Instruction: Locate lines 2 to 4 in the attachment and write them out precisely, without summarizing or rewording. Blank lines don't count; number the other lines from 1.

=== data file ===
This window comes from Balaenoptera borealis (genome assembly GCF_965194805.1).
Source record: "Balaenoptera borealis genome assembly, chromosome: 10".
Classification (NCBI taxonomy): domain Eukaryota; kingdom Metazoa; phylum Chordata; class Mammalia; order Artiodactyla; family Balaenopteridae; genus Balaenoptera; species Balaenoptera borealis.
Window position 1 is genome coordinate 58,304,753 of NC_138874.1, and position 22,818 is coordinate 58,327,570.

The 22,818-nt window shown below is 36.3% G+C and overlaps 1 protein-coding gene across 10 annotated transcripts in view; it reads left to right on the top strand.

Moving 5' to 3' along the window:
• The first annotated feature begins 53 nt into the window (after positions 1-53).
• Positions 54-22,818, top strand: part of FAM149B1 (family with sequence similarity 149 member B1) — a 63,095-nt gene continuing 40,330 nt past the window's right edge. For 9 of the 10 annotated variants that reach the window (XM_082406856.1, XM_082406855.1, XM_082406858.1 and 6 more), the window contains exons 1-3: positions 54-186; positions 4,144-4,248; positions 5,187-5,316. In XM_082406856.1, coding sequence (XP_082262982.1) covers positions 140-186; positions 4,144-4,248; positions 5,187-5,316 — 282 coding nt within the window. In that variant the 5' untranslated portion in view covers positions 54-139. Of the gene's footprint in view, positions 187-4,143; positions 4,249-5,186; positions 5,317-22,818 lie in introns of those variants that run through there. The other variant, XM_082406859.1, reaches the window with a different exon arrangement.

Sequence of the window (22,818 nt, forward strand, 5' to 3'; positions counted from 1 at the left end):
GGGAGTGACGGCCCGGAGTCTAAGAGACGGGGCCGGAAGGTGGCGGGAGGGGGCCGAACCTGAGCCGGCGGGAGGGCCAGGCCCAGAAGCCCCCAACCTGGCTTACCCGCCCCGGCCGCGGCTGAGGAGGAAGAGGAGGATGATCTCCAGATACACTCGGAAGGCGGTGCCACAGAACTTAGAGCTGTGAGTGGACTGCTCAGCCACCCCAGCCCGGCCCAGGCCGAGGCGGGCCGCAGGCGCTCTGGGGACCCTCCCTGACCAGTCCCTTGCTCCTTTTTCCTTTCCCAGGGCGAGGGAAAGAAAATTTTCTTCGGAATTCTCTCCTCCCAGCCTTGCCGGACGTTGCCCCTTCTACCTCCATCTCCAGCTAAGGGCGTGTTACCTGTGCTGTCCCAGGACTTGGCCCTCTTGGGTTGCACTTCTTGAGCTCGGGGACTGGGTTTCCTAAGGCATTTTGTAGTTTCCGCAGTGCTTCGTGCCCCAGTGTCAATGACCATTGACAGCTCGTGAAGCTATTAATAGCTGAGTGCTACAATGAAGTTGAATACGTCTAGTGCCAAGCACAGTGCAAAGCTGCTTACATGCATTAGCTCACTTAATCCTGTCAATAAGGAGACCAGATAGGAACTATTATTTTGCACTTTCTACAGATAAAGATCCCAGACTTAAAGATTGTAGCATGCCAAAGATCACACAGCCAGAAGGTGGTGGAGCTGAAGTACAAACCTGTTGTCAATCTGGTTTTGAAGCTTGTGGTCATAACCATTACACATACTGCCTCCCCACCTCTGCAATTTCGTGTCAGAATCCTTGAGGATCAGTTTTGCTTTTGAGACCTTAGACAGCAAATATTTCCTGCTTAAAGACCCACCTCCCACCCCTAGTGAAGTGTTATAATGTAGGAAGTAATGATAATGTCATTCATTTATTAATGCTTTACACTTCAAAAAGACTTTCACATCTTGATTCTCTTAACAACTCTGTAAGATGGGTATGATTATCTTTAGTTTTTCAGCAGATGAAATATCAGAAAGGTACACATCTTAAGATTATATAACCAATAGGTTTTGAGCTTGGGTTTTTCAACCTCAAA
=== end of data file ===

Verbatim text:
Source record: "Balaenoptera borealis genome assembly, chromosome: 10".
Classification (NCBI taxonomy): domain Eukaryota; kingdom Metazoa; phylum Chordata; class Mammalia; order Artiodactyla; family Balaenopteridae; genus Balaenoptera; species Balaenoptera borealis.
Window position 1 is genome coordinate 58,304,753 of NC_138874.1, and position 22,818 is coordinate 58,327,570.